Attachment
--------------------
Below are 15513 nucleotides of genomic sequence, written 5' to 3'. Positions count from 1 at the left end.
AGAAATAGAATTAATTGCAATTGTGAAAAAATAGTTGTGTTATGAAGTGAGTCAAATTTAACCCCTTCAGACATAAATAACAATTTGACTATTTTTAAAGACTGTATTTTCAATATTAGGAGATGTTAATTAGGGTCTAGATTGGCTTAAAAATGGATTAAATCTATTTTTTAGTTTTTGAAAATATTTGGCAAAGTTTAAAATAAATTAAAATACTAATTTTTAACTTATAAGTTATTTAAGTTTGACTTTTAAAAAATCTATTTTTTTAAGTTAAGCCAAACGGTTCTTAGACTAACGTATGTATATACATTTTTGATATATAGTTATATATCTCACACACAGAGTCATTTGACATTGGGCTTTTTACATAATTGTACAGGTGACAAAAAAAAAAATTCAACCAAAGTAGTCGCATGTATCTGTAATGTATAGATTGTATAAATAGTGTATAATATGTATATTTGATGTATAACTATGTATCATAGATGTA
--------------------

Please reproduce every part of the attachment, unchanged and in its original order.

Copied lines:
Below are 15513 nucleotides of genomic sequence, written 5' to 3'. Positions count from 1 at the left end.
AGAAATAGAATTAATTGCAATTGTGAAAAAATAGTTGTGTTATGAAGTGAGTCAAATTTAACCCCTTCAGACATAAATAACAATTTGACTATTTTTAAAGACTGTATTTTCAATATTAGGAGATGTTAATTAGGGTCTAGATTGGCTTAAAAATGGATTAAATCTATTTTTTAGTTTTTGAAAATATTTGGCAAAGTTTAAAATAAATTAAAATACTAATTTTTAACTTATAAGTTATTTAAGTTTGACTTTTAAAAAATCTATTTTTTTAAGTTAAGCCAAACGGTTCTTAGACTAACGTATGTATATACATTTTTGATATATAGTTATATATCTCACACACAGAGTCATTTGACATTGGGCTTTTTACATAATTGTACAGGTGACAAAAAAAAAAATTCAACCAAAGTAGTCGCATGTATCTGTAATGTATAGATTGTATAAATAGTGTATAATATGTATATTTGATGTATAACTATGTATCATAGATGTA